news flash: emotions sometime trump rational thought! Shocking, I know. Though I was intrigued at how the fMRI paradigm in this case provides a neat empirical example for why prisoner’s dilemma models don’t translate well into real-world practice:
A classic economic example is the “ultimatum game,” in which one participant gets 10 $1 bills (or loonies, in Canada). He chooses how many to offer to a second participant. If she accepts the offer, the money is split the way the first participant suggested; if she rejects the offer, nobody gets anything.
Logically, the first participant can maximize his money by offering a single dollar, because logically the second participant should accept that as being better than nothing. In real life, however, the second participant, if offered only a dollar or two, almost always rejects the offer.
Functional MRI scans of brain activity show that a low offer stimulates an area associated with negative emotions, including anger and disgust. It seems the second participant would rather punish the first participant for making such an insulting offer than make an easy buck. And usually, the person making the offer understands this and offers something close to an even split, averaging about $4.
I don’t really see why the above reasonable decision-making process is inherently non-rational or “emotional” though. Doesn’t it make good rational sense to “punish” someone making a lowball offer, so they are motivated to offer you more up front?
Matt McIntosh, writing at Gene Expression, proposes The Lamp Post rule for discussions of science and science policy. Simply stated, “All arguments conducted in a state of relative ignorance must be algebraic.” Head over to GNXP for details.
The Scientist has released the results of its annual poll and the verdict: MD Anderson Cancer Center in Houston ranks highest, followed by the J. David Gladstone Institutes in San Francisco and the Environmental Protection Agency in the Research Triangle Park. Via Ars,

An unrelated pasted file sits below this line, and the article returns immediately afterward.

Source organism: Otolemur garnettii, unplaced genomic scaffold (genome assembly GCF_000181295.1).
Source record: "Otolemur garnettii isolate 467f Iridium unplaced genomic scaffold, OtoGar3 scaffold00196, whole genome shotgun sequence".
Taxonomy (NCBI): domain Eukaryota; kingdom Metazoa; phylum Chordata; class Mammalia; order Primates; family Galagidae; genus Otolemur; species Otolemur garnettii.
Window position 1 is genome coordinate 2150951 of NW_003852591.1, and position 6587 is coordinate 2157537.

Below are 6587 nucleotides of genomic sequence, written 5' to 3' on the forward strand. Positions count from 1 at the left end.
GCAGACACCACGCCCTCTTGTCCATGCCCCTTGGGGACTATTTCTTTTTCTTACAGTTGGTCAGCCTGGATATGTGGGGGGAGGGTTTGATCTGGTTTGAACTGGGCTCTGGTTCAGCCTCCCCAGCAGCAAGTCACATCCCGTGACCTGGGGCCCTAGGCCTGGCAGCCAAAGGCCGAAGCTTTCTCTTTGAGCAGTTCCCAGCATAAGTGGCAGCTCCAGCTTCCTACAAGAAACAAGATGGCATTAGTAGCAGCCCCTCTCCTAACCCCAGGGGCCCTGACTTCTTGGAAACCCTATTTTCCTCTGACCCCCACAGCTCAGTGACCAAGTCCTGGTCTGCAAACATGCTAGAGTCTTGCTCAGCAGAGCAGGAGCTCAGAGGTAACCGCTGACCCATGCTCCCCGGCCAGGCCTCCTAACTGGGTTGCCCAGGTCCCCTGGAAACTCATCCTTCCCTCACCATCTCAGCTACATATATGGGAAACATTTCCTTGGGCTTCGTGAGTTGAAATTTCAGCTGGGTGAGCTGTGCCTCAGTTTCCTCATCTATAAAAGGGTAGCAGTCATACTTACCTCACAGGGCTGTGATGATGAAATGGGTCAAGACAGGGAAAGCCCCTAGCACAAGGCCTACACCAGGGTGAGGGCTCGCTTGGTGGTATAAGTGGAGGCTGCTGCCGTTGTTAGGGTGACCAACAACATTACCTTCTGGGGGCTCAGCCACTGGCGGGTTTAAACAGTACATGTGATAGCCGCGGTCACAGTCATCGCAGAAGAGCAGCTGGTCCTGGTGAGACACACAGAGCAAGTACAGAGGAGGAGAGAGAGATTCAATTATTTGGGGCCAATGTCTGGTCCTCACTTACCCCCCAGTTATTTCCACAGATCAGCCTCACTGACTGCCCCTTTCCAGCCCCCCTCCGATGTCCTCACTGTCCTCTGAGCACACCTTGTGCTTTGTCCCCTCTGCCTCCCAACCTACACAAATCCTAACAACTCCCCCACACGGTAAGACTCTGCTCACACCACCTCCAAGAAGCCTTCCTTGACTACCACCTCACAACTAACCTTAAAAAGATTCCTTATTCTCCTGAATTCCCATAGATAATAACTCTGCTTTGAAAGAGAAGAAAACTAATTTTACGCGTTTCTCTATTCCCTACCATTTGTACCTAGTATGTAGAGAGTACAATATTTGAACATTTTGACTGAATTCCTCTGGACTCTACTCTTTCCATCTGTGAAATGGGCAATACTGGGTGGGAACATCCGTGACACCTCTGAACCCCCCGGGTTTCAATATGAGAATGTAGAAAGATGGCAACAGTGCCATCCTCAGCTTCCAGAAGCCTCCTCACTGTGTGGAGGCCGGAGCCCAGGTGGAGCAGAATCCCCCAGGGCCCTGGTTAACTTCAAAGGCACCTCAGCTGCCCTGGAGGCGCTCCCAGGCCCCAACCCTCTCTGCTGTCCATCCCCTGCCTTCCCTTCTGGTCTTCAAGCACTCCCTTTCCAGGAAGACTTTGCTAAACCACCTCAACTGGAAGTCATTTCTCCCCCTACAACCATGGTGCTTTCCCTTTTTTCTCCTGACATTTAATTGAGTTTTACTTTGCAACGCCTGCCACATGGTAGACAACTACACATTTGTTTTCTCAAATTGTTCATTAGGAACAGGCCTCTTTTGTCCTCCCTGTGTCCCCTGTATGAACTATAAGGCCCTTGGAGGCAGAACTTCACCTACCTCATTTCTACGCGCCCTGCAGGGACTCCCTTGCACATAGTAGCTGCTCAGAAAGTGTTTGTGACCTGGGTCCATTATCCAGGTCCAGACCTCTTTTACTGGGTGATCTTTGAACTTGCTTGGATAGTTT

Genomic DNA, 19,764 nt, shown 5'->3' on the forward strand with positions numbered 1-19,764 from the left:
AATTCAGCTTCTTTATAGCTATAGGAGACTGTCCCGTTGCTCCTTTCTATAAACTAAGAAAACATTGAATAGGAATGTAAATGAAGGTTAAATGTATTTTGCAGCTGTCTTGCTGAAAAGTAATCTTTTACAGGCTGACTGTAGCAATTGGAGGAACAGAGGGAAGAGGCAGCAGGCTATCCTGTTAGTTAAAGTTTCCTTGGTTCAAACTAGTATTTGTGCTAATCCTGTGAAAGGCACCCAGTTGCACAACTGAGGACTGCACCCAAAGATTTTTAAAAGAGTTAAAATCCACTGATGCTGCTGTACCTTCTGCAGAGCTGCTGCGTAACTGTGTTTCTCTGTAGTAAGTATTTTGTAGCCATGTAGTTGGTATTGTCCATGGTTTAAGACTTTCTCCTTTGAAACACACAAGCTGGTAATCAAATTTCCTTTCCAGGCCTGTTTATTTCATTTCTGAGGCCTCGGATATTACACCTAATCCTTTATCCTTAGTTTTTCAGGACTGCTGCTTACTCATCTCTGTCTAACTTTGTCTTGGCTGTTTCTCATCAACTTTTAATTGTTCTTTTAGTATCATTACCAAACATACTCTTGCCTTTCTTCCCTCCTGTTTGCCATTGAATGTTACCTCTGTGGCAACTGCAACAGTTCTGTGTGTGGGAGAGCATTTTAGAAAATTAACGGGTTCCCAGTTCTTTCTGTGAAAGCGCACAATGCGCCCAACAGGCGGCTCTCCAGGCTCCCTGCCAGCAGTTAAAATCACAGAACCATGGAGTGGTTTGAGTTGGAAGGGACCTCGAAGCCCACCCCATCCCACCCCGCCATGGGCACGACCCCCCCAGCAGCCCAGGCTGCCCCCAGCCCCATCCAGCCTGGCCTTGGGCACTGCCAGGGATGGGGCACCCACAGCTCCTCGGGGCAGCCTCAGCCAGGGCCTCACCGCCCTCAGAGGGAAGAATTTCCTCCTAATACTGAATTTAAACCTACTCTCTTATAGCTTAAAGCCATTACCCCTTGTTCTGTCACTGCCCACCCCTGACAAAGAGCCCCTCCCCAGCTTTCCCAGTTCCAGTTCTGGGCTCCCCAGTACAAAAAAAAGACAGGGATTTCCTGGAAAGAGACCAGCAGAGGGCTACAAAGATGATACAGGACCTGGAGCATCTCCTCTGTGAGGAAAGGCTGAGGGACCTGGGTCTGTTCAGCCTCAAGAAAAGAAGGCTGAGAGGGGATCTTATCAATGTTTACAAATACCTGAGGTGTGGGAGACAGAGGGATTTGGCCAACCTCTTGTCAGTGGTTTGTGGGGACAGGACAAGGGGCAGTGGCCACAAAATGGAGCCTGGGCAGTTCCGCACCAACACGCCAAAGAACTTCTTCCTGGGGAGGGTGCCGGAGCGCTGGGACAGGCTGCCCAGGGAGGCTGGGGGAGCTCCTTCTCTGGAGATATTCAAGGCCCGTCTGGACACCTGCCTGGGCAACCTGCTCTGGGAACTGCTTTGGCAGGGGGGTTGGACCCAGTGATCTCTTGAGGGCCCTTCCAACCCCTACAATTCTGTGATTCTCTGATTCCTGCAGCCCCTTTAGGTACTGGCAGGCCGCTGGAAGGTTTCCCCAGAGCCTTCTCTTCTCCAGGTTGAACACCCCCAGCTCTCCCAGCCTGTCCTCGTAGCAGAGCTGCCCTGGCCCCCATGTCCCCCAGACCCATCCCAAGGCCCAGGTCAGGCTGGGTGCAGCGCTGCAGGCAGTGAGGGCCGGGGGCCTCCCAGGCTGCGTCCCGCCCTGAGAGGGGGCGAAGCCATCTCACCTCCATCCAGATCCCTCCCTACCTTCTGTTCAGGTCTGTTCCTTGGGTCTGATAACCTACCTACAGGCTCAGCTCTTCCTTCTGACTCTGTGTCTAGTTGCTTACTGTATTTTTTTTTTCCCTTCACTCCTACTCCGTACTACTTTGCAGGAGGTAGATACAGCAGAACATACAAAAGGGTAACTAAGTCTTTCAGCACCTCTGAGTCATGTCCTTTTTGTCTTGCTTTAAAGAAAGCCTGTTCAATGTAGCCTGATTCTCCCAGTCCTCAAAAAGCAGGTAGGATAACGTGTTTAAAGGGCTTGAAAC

The most important criteria identified in the survey were access to training and experience that will prove useful, followed by access to books and journals, decent medical insurance, equipment, and the quality of the principal investigator. I’m not sure you’d find many postdocs who would disagree with these; if you’re going to spend three years of your life working on a project, then one would hope the skills and techniques learned would stand you in good stead in the future. Access to the scientific literature is vital, and if you’re not getting paid the earth, the ability to see a good doctor if you get sick is nice.
Least important on the list of concerns was the opportunity to advance within the department, followed by administration issues. Again, this is probably due to the way academic careers work, where it’s beneficial to move from one institution to another for different stages of your career, that way maximizing exposure to the broadest range of techniques, methods and approaches to science. Some institutions are also notoriously reticent about promoting their own postdocs into faculty positions.
An editorial in the Journal of Nuclear Medicine (J Nucl Med. 2007 Mar;48(3):331. PMID: 17332606) argues that combination PET/MRI systems are the future and will supplant PET/CT:
In a number of ways, the path to PET/MRI has been reverse of that to PET/CT. The first PET/CT design emerged from industry–academia collaboration and was a prototype for human clinical use that eventually stimulated a commercial response and led to the development of PET/CT for imaging small animals. In contrast, PET/MRI began with the small-animal design and then, over a decade later, the first PET/MRI brain images were acquired on a dedicated prototype system, following an impressive industrial backing that far exceeded that of the early PET/CT developments.